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“Beware the Either/Ors” is as important a consideration for school reform as “What will best help students learn?”
Last week, Annie Murphy Paul’s blog Why Kids Should Learn Cursive (and Math Facts, and Word Roots) got a lot of attention. She cites some excellent reasons and points to
…a raft of recent studies supporting the effectiveness of “old school” methods like memorizing math facts, reading aloud, practicing handwriting, and teaching argumentation (activities that once went by the names drill, recitation, penmanship and rhetoric). While the education world is all abuzz about so-called “21st-century skills” like collaboration, problem solving, and critical thinking, this research suggests that we might do well to add a strong dose of the 19th-century to our children’s schooling.
Note she says Add these old methods rather than use Only the old methods.
Too often, we in have acted as if it’s either/or: Either we continue an old practice OR we adopt the new one. But in truth, often we need Both/AND. Sticking to Either/Or when we need And is like locking an idea in prison. We lose the best of what we were trying to gain.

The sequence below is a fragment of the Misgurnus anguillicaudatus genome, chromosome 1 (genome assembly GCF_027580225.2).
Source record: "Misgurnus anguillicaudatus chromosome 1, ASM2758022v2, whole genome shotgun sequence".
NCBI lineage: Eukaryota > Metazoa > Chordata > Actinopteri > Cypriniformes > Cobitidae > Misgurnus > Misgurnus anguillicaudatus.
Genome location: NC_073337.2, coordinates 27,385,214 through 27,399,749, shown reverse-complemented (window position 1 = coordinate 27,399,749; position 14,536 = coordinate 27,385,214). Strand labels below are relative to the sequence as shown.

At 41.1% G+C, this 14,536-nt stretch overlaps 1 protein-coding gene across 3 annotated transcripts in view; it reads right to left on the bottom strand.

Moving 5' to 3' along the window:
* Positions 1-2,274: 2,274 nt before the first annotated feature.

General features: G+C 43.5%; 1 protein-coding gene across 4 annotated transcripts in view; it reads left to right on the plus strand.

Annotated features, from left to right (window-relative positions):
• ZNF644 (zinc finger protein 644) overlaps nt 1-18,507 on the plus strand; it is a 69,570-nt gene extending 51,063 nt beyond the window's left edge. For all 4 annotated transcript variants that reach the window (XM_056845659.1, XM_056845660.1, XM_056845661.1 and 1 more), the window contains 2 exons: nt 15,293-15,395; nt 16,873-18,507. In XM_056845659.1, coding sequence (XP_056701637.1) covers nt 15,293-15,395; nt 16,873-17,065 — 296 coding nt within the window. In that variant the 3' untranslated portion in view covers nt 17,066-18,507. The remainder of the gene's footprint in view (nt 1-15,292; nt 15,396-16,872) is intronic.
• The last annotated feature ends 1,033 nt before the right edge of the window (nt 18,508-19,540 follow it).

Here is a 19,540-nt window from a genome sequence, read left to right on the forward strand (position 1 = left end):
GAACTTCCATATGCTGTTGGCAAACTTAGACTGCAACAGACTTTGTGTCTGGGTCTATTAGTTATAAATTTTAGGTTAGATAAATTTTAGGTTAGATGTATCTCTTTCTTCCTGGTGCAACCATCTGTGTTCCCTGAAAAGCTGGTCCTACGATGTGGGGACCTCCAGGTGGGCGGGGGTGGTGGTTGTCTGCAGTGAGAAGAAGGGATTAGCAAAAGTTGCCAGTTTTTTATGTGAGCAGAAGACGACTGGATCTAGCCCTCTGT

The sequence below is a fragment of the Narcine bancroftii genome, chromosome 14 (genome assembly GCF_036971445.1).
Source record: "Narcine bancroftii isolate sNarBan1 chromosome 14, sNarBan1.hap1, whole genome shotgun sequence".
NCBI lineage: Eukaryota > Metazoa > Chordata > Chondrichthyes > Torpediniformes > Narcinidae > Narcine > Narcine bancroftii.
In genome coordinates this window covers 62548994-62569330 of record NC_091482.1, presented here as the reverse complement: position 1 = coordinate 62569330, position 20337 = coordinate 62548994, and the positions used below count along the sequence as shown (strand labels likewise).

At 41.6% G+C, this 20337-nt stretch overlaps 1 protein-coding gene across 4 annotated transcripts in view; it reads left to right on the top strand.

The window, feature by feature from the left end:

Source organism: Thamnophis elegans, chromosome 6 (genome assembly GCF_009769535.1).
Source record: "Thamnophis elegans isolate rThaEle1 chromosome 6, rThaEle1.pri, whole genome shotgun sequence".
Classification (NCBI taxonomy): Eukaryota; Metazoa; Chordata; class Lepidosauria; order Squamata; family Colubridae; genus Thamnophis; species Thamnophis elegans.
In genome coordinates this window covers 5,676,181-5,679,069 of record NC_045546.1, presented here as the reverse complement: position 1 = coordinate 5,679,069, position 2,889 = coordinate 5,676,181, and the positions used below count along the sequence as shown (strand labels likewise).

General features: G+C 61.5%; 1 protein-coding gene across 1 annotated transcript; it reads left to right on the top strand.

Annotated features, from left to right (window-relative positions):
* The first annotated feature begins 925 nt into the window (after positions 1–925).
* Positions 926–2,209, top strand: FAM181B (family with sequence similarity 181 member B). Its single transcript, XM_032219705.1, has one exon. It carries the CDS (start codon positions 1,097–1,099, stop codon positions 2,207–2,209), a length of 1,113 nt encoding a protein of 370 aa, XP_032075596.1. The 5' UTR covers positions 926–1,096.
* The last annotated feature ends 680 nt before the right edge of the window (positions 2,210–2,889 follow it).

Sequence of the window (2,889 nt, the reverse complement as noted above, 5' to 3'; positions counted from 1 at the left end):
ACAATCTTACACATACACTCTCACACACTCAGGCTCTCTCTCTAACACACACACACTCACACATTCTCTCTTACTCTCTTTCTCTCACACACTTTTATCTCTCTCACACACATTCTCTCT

Hence beware the dread Either/Or. It’s rather like a monster that destroys any hope of the progress we’re trying to make! Maybe personifying it as The Eitheror would help us remember its dangers.
Think of the mistakes we’ve made in the name of either/or. Paul calls attention to some of the worst:
- It isn’t either math facts or using “progressive” methods. Children find it easier to explore multiple strategies to solve problems such as, “What’s the dimensions of the largest rabbit pen the farmer can make with 36 feet of fencing?” if they know their math facts.
- It isn’t either phonics instruction or whole language. “Balanced literacy” approaches incorporate the best features of each.
- It isn’t either direct instruction or inquiry. “Guided inquiry” both engages students in exploration and results in specific learning goals. It takes far more planning than planning a lecture, as the teacher structures tasks, prompts prior knowledge, and makes use of carefully constructed teacher moves and summaries.
- It isn’t whole-class instruction or small group collaboration
- It isn’t reading silently or reading aloud.
That list incorporates many of the significant swings in education policies over the last decades. Before we jettison a practice with either/or thinking, let’s pause and think.
What if, as in the examples above, it’s both/and?
Have you helped your team think both/and? How? Let us know!